The Pac-12 Network has taken a unique approach. With those seven networks, it’s almost like a boutique where cable systems can mix and match. But all the consumer really wants to know is: Can I get it and on what channel? If they can’t get a straight answer they won’t watch -- and/or wonder why their cable bill has increased.

In San Diego and other markets, the Big Ten Network has a strong hold outside its footprint thousands of miles away. Unlike the Pac-12 Network it is on both major satellite providers -- Dish and DirecTV -- and major telecommunication providers. DirecTV alone has 18 million subscribers.

Those satellite and telco deals are coming soon, and they will be lucrative the Pac-12 says. The whole idea was to get cable carriage first for a network that is owned and operated by the league. But in a place like Los Angeles the cable-only penetration rate is about 45 percent. (Include satellite and other devices and the L.A. “wire” rate is 88 percent.)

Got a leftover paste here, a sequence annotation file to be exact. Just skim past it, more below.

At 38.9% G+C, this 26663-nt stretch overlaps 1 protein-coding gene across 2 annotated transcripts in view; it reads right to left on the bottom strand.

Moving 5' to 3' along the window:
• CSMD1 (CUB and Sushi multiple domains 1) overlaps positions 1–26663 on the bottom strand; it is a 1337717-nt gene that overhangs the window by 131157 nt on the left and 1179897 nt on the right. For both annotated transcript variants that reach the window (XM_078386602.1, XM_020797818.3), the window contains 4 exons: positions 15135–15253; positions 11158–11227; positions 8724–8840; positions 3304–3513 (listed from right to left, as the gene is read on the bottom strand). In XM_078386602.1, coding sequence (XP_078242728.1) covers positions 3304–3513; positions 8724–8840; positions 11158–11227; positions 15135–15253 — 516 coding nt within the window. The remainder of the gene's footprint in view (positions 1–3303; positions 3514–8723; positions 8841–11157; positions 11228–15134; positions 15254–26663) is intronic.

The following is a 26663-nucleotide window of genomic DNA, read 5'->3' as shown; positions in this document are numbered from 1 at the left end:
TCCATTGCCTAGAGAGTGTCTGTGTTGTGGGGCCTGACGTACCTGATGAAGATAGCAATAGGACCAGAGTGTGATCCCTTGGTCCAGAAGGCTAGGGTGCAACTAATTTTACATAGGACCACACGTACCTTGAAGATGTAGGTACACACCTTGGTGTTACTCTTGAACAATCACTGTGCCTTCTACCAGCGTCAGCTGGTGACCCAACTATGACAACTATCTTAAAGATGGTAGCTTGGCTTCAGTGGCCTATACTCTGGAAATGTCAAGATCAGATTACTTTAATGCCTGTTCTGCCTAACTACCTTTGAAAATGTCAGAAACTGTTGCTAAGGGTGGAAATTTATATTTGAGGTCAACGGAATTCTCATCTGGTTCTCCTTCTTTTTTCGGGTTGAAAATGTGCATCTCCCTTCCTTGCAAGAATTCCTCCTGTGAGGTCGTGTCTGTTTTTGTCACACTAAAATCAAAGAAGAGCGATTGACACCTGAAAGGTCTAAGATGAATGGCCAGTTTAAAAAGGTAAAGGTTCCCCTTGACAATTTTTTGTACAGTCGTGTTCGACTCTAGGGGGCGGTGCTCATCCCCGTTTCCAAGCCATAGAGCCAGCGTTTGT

The Big Ten partnered with Fox and grabbed subscribers early on -- 10 million in the first week. Commissioner Jim Delany has been proud to claim that at the end of the 20-year deal, the Big Ten will have made $4 billion-$5 billion in rights fees and profits.

Can the Pac-12 match? Does it want to match? Does it matter? All we, as consumers, should care about is if we can see it, how much it’s going to cost us and the quality. By all accounts, the Pac-12 Network is going to be high-quality. Analyst Rick Neuheisel was made for TV. Just ask UCLA.

Kidding, kidding.

Meanwhile, the Big Ten Network has been nominated for Emmys. Its series The Journey is appointment viewing. Point being, if we’re going to get all gushy about the Pac-12 Network, let’s at least admit the origin of the template.

“This [Pac-12] thing is a home run,” said Chris Bevilacqua, noted media consultant who helped put the Pac-12 deals together. “They’ve got three times the amount of content because they’ve regionalized. It’s a different product. It’s built for a TV Everywhere marketplace. It’s a hybrid, national, regional, local, digital TV Everywhere offering. We had the benefit of designing it that was reflective of the multi-channel ecosystem.”